Chester Wildey of the University of Texas, Dallas, is working on a way to detect and compensate for these slight movements using a modified digital camera. The camera tracks a pair of glasses worn by the subject and records minute movements of the head.
"Using a regular 640 by 480 camera, we can detect movement down to a micron," says Wildey. "You can't see movement that small with your eye." Image processing software developed by his group crunches this data in real time, allowing scanners to be adjusted and achieve better resolutions.
The technology has been used by researchers in Texas looking for evidence in the brain for Gulf War syndrome, a controversial physical illness thought to be connected to service in the Gulf War. He believes that the technology could help researchers looking for other subtle changes in the brain -- such as those studying the neurological basis of attention deficit disorder.
The camera is also being adapted to measure a person's heartbeat from a distance by recording slight movements in tabs attached to the pulsing skin. Wildey hopes that this may lead to a way to detect atherosclerosis by comparing heartbeats in different parts of the body. (Paper FWR3, "Head tracking for Real-Time Motion Correction in the MRI Environment Using a Single Camera" is at 2:30 p.m. Wednesday, October 14; Paper JWC9, "Real Time Optical Vibrocardiography Using Image Processing" is at noon on Wednesday, October 12).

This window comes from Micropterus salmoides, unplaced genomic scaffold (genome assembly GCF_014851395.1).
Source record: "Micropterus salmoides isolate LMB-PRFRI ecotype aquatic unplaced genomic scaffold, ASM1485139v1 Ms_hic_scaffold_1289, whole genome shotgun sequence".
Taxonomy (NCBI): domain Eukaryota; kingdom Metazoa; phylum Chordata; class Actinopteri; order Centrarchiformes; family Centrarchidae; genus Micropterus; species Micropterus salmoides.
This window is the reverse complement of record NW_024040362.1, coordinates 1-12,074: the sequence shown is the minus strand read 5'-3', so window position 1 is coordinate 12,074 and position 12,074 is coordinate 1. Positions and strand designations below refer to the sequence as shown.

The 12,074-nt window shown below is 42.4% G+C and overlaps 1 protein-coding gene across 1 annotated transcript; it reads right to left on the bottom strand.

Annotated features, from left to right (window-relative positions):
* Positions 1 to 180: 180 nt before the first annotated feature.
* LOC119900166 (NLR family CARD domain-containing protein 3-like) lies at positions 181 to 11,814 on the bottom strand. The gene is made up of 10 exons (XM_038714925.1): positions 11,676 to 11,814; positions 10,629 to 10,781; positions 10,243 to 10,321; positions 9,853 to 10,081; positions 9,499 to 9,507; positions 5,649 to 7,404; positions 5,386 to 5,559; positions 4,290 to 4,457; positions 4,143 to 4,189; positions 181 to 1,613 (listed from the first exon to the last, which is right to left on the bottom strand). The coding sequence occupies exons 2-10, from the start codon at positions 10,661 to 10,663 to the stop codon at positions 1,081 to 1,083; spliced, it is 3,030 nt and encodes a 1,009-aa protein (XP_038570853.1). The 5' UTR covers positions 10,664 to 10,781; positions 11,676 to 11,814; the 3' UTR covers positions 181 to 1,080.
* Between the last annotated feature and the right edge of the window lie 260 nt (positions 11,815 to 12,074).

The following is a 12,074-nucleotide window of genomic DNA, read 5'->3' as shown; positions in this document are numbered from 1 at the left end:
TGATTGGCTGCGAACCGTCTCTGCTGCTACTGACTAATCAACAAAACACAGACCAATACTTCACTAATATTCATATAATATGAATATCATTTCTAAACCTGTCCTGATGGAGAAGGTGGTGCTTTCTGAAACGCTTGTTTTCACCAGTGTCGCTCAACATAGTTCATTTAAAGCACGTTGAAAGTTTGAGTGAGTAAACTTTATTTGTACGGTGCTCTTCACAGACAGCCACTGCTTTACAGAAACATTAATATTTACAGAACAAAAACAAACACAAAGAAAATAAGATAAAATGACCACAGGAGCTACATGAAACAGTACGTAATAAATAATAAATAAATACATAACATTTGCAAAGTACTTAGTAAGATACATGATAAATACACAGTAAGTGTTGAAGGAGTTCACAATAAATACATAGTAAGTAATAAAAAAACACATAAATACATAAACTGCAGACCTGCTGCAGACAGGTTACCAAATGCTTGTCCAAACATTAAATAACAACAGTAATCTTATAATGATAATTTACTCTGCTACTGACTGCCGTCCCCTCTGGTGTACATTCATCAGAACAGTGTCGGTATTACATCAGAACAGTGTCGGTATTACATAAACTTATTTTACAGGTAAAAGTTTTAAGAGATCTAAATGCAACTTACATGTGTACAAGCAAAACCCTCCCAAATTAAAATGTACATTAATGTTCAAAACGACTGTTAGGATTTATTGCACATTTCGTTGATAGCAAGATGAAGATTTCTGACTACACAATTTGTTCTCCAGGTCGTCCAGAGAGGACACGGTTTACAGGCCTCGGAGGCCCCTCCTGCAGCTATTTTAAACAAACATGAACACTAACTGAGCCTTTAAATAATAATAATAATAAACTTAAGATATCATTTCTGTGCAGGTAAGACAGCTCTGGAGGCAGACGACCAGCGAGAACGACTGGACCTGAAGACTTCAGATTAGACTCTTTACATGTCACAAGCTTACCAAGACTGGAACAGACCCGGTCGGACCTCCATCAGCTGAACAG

FOLLOWING SINGLE MOLECULES IN LIVE NEURONS
Peripheral nerves are the organic wires that connect the command centers in the brain to the muscles and other tissues they control. Understanding how these nerves function is of critical importance because of their central role in many human diseases. Now a group of researchers at Stanford University has designed a way to observe
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Optical Society of America